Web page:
Square Enix has done an enormous amount of work over the last decade to turn Final Fantasy XV into more than just the latest game in the series. It’s been a spectacle: first announced as a spinoff of Final Fantasy XIII, it later rebranded as a new entry entirely. An entire event was planned around its release date reveal. Its story has been padded and polished with supplementary movies starring Game of Thrones actors and anime. And though the game launched in 2016, Square Enix continues to release content for it, in the form of new story episodes and even a multiplayer mode.
That’s part of what makes Final Fantasy XV Pocket Edition — not a straight port of the game, but not quite a remake either — less peculiar than it sounds. The mobile game repackages the spirit of Final Fantasy XV, both paring down its complex battle and leveling systems and adding a cutesy, potato-head take on the game’s solemn, leather-loving characters. An otherwise lengthy game is reduced from dozens of hours of gameplay into noncommittal, bite-sized episodes that can be purchased at the user’s whim.
Side-by-side, Final Fantasy XV Pocket Edition tells the same story as the original. Prince Noctis leaves his home kingdom to marry a woman from a rival nation, accompanied by his three friends and guardians. After their home is attacked, however, and Noctis is presumed dead, the four men get sucked into a greater war. The game plays out like a big buddy road trip as the group travels, camps, and fights, and the mobile version keeps the game’s cutscenes and even side-banter intact.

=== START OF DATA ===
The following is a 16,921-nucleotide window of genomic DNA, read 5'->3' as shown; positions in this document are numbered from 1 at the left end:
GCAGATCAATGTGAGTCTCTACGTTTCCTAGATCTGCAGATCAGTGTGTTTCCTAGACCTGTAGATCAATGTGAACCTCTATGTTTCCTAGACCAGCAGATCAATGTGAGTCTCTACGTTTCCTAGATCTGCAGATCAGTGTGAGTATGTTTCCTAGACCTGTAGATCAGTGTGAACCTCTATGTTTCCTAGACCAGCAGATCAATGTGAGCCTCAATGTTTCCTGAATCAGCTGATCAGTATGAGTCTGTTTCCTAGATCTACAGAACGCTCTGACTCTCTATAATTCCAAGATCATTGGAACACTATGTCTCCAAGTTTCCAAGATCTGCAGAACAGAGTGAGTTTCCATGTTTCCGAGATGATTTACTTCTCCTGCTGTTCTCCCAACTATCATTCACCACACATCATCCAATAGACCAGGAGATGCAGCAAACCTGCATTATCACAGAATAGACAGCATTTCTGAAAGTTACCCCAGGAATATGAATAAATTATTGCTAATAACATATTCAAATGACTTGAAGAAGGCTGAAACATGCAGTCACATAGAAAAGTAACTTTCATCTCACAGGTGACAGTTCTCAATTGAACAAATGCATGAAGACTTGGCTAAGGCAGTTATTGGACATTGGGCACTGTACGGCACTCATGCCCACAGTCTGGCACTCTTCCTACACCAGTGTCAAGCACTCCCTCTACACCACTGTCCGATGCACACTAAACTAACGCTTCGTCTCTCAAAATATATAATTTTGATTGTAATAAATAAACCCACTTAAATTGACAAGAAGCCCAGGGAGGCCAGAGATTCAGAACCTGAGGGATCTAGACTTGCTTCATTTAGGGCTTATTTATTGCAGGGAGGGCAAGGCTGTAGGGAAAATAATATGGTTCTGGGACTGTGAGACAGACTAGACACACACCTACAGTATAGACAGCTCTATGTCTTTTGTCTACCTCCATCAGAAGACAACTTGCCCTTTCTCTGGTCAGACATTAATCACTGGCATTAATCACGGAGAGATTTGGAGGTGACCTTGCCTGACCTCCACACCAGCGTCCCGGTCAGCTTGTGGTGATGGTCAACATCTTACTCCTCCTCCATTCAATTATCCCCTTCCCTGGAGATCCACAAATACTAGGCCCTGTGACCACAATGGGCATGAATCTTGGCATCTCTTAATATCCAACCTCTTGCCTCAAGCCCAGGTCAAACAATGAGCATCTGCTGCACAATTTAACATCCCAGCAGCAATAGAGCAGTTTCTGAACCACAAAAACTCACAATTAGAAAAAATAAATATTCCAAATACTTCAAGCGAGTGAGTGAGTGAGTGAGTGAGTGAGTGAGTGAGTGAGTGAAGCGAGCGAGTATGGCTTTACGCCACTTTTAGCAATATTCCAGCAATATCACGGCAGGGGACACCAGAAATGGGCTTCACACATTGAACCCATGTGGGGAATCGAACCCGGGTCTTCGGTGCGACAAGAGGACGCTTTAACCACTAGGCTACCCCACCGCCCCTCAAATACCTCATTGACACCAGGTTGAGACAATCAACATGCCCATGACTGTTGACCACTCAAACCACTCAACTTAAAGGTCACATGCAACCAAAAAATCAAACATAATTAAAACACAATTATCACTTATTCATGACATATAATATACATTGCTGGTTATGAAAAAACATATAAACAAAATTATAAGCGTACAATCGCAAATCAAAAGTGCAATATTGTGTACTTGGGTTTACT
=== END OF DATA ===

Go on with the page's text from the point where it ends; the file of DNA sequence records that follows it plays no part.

While the original game gave players a wide range of quests and leveling systems to make their experience richer, this mobile take is more about refining the adventure into something easier. A battle that would play out through a series of advanced combos and button mashing on a controller can now be completed with taps or a touches; the focus is less on how the player goes on the offensive and more about how to be strategic and defensive. One side quest from the original game about hunting down rare stones while avoiding a monster bird plays out mostly the same, but with less room for player error. The game autopilots, or otherwise adapts to a mobile platform by focusing less on free-movement, and more about timing when you touch the phone’s screen.
Pocket Edition feels infinitely smaller and far more friendly for the casual player. It’s easy to knock out a quest or two on a subway ride, but none of its adaptations change Final Fantasy XV’s personality. The game is still peppered with sweet moments of male bonding, overly detailed shots of food, cruising around in a fancy car, and everything in-between. It’s a cleaner, more refined experience, where everything also happens to be painfully cute.